Iron Maiden has endured changing trends, changing lead singers, and changing times, and throughout all of that remained true to their heavy metal sound. Iron Maiden’s lineup may have shifted throughout the years, but lead guitarist Dave Murray is the only member, save the band’s founder, Steve Harris, to play on every studio album and every tour.
Although it may be hard to pinpoint Murray’s sound at first, he thrives in the 3 axemen core set, by being the ultimate rhythmic player. An avid fan and brilliant blues player, Dave delivers a hypnotic bend, tap, and slide technique that sets him apart from his bandmates and peers, he knows when to back up and set the scene for Smith to shred away or to allow Dickinson to charm the audience with a unique flair.
Murray provides Maiden with a distinguished smooth sound, especially for the Heavy Metal behemoth the band is, if anyone provides a classic legato quality to the Maiden sound, it has got to be the one and only David Murray.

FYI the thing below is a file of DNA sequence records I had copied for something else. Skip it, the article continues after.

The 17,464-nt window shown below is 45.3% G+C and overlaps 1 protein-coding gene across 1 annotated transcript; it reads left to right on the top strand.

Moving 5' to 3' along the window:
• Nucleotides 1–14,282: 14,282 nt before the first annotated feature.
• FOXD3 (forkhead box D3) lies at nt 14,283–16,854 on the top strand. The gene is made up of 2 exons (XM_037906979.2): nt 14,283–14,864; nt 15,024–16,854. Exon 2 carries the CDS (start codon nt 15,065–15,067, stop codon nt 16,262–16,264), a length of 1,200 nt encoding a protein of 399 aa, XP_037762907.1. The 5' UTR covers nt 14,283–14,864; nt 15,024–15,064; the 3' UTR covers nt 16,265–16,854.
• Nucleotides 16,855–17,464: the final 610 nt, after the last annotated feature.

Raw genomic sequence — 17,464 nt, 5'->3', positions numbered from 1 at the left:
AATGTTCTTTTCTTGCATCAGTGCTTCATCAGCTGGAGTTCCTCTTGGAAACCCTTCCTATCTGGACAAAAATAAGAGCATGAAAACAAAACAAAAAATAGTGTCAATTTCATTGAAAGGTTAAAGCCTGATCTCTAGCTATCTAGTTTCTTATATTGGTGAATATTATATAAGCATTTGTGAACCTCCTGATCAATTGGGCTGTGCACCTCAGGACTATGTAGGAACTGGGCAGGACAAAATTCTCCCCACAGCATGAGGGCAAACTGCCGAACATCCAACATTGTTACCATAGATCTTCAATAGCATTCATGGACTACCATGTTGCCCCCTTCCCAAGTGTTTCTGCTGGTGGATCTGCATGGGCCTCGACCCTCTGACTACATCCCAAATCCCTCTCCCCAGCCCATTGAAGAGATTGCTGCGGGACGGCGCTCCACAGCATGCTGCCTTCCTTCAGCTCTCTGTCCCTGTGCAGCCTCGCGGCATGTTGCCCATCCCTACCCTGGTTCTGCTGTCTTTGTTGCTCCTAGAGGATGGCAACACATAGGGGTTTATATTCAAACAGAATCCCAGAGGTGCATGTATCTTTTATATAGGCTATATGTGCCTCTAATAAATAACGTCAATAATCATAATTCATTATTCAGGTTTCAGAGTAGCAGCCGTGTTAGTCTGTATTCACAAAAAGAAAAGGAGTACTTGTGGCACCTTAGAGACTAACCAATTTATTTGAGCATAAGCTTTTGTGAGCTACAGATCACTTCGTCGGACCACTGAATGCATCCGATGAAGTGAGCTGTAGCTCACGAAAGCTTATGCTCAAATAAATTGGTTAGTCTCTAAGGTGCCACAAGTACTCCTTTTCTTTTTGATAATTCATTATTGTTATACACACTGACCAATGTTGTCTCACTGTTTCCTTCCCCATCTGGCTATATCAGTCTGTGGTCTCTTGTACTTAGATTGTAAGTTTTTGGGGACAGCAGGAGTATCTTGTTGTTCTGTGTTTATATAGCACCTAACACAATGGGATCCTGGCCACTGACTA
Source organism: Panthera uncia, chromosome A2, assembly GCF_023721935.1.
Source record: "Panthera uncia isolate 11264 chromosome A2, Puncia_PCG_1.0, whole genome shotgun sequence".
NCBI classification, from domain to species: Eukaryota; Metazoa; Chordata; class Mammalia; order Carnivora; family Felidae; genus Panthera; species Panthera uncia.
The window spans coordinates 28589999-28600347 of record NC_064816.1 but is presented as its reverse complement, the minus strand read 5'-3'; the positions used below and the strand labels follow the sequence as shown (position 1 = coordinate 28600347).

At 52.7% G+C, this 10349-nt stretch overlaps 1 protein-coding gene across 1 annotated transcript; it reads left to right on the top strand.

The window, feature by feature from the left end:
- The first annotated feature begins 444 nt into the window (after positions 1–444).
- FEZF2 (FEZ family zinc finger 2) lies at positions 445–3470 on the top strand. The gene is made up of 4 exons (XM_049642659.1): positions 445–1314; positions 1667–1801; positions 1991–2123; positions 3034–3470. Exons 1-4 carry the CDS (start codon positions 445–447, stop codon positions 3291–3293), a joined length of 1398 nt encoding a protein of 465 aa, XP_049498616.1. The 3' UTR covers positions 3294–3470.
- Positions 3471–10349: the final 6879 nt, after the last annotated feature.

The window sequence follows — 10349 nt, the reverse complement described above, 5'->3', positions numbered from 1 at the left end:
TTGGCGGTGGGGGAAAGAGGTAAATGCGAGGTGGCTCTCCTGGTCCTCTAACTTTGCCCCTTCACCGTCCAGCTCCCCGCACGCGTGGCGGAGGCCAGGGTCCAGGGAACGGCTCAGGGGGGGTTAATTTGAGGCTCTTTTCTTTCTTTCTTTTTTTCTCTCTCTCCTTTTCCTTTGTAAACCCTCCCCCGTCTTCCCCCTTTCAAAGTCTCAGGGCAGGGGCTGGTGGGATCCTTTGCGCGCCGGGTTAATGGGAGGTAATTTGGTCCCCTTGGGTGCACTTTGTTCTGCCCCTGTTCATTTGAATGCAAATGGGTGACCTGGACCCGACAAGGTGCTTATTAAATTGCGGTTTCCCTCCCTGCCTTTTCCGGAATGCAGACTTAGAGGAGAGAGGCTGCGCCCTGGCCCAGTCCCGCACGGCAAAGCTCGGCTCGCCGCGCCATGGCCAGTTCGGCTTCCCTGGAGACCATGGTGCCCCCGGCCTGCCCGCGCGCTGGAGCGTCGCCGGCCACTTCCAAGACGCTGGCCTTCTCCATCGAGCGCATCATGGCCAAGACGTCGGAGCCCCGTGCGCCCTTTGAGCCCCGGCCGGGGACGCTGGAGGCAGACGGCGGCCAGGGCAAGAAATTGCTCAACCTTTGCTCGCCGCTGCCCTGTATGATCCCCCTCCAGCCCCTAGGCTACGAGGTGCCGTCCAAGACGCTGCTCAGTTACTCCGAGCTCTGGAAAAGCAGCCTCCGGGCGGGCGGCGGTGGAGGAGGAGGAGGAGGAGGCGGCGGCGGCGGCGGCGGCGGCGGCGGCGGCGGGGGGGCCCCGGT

My name is Chris and I’ve had a passion for music and guitars for as long as I can remember. I started this website with some of my friends who are musicians, music teachers, gear heads, and music enthusiasts so we could provide high-quality guitar and music-related content.
I’ve been playing guitar since I was 13 years old and am an avid collector. Amps, pedals, guitars, bass, drums, microphones, studio, and recording gear, I love it all.
I was born and raised in Western Pennsylvania. My background is in Electrical Engineering, earning a Bachelor’s degree from Youngstown State University. With my engineering experience, I’ve developed as a designer of guitar amplifiers and effects. A true passion of mine, I’ve designed, built, and repaired a wide range of guitar amps and electronics. Here at the Guitar Lobby, our aim is to share our passion for Music and gear with the rest of the music community.